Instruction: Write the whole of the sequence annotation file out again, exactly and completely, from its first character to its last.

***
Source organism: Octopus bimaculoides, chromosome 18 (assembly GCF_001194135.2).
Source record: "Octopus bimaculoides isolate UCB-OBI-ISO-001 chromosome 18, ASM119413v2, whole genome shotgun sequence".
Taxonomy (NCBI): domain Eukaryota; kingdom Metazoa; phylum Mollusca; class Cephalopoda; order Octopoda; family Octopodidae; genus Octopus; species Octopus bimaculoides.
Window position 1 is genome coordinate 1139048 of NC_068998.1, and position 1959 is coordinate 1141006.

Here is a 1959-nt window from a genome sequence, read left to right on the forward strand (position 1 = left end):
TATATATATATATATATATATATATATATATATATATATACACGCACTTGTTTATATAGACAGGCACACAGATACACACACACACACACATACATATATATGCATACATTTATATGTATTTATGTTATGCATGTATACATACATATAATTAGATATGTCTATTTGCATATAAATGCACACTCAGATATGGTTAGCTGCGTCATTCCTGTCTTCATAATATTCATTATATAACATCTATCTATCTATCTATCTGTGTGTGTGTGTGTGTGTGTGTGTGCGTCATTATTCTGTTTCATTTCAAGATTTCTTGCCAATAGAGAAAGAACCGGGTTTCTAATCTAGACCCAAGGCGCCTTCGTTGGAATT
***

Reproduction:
Source organism: Octopus bimaculoides, chromosome 18 (assembly GCF_001194135.2).
Source record: "Octopus bimaculoides isolate UCB-OBI-ISO-001 chromosome 18, ASM119413v2, whole genome shotgun sequence".
Taxonomy (NCBI): domain Eukaryota; kingdom Metazoa; phylum Mollusca; class Cephalopoda; order Octopoda; family Octopodidae; genus Octopus; species Octopus bimaculoides.
Window position 1 is genome coordinate 1139048 of NC_068998.1, and position 1959 is coordinate 1141006.

Here is a 1959-nt window from a genome sequence, read left to right on the forward strand (position 1 = left end):
TATATATATATATATATATATATATATATATATATATATACACGCACTTGTTTATATAGACAGGCACACAGATACACACACACACACACATACATATATATGCATACATTTATATGTATTTATGTTATGCATGTATACATACATATAATTAGATATGTCTATTTGCATATAAATGCACACTCAGATATGGTTAGCTGCGTCATTCCTGTCTTCATAATATTCATTATATAACATCTATCTATCTATCTATCTGTGTGTGTGTGTGTGTGTGTGTGTGCGTCATTATTCTGTTTCATTTCAAGATTTCTTGCCAATAGAGAAAGAACCGGGTTTCTAATCTAGACCCAAGGCGCCTTCGTTGGAATT